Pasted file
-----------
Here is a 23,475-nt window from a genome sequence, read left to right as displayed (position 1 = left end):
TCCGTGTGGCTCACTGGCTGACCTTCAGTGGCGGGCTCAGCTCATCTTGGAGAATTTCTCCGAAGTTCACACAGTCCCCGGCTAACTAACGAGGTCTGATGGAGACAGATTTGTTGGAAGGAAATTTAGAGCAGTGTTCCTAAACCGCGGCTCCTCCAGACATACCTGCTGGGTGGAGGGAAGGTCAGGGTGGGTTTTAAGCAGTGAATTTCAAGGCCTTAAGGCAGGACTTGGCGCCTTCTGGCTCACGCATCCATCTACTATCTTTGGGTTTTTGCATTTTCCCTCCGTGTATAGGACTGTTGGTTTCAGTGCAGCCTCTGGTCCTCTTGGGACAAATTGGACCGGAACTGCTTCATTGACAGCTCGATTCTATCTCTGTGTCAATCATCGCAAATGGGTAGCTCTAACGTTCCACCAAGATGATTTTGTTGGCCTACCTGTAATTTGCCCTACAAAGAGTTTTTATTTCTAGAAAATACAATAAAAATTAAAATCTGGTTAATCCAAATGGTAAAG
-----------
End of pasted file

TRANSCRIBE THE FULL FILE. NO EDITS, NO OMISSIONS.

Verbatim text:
Here is a 23,475-nt window from a genome sequence, read left to right as displayed (position 1 = left end):
TCCGTGTGGCTCACTGGCTGACCTTCAGTGGCGGGCTCAGCTCATCTTGGAGAATTTCTCCGAAGTTCACACAGTCCCCGGCTAACTAACGAGGTCTGATGGAGACAGATTTGTTGGAAGGAAATTTAGAGCAGTGTTCCTAAACCGCGGCTCCTCCAGACATACCTGCTGGGTGGAGGGAAGGTCAGGGTGGGTTTTAAGCAGTGAATTTCAAGGCCTTAAGGCAGGACTTGGCGCCTTCTGGCTCACGCATCCATCTACTATCTTTGGGTTTTTGCATTTTCCCTCCGTGTATAGGACTGTTGGTTTCAGTGCAGCCTCTGGTCCTCTTGGGACAAATTGGACCGGAACTGCTTCATTGACAGCTCGATTCTATCTCTGTGTCAATCATCGCAAATGGGTAGCTCTAACGTTCCACCAAGATGATTTTGTTGGCCTACCTGTAATTTGCCCTACAAAGAGTTTTTATTTCTAGAAAATACAATAAAAATTAAAATCTGGTTAATCCAAATGGTAAAG